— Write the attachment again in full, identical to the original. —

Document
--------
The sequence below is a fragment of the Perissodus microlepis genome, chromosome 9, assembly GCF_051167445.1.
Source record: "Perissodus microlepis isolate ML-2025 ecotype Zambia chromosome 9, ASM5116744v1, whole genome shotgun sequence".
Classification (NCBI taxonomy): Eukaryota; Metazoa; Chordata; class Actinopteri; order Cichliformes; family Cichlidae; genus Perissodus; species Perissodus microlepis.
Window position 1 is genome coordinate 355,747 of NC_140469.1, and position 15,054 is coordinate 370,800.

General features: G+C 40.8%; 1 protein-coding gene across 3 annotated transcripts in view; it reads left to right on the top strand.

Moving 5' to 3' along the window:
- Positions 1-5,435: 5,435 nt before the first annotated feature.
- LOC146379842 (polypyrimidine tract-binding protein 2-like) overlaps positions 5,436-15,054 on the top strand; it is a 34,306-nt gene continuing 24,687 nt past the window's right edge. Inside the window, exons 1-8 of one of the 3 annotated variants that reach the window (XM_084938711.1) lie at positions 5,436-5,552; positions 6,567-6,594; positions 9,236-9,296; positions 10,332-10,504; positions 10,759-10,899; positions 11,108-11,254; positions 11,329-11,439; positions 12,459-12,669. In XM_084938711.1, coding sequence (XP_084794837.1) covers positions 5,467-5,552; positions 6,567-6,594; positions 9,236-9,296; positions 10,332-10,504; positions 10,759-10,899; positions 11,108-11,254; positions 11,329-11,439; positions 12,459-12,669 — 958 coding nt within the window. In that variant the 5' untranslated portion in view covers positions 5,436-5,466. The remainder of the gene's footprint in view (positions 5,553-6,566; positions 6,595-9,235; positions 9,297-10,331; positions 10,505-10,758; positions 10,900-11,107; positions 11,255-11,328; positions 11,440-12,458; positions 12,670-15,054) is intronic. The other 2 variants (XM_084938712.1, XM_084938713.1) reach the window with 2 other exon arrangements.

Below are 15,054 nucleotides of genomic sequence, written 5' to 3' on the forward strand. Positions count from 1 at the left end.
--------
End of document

The sequence below is a fragment of the Perissodus microlepis genome, chromosome 9, assembly GCF_051167445.1.
Source record: "Perissodus microlepis isolate ML-2025 ecotype Zambia chromosome 9, ASM5116744v1, whole genome shotgun sequence".
Classification (NCBI taxonomy): Eukaryota; Metazoa; Chordata; class Actinopteri; order Cichliformes; family Cichlidae; genus Perissodus; species Perissodus microlepis.
Window position 1 is genome coordinate 355,747 of NC_140469.1, and position 15,054 is coordinate 370,800.

General features: G+C 40.8%; 1 protein-coding gene across 3 annotated transcripts in view; it reads left to right on the top strand.

Moving 5' to 3' along the window:
- Positions 1-5,435: 5,435 nt before the first annotated feature.
- LOC146379842 (polypyrimidine tract-binding protein 2-like) overlaps positions 5,436-15,054 on the top strand; it is a 34,306-nt gene continuing 24,687 nt past the window's right edge. Inside the window, exons 1-8 of one of the 3 annotated variants that reach the window (XM_084938711.1) lie at positions 5,436-5,552; positions 6,567-6,594; positions 9,236-9,296; positions 10,332-10,504; positions 10,759-10,899; positions 11,108-11,254; positions 11,329-11,439; positions 12,459-12,669. In XM_084938711.1, coding sequence (XP_084794837.1) covers positions 5,467-5,552; positions 6,567-6,594; positions 9,236-9,296; positions 10,332-10,504; positions 10,759-10,899; positions 11,108-11,254; positions 11,329-11,439; positions 12,459-12,669 — 958 coding nt within the window. In that variant the 5' untranslated portion in view covers positions 5,436-5,466. The remainder of the gene's footprint in view (positions 5,553-6,566; positions 6,595-9,235; positions 9,297-10,331; positions 10,505-10,758; positions 10,900-11,107; positions 11,255-11,328; positions 11,440-12,458; positions 12,670-15,054) is intronic. The other 2 variants (XM_084938712.1, XM_084938713.1) reach the window with 2 other exon arrangements.

Below are 15,054 nucleotides of genomic sequence, written 5' to 3' on the forward strand. Positions count from 1 at the left end.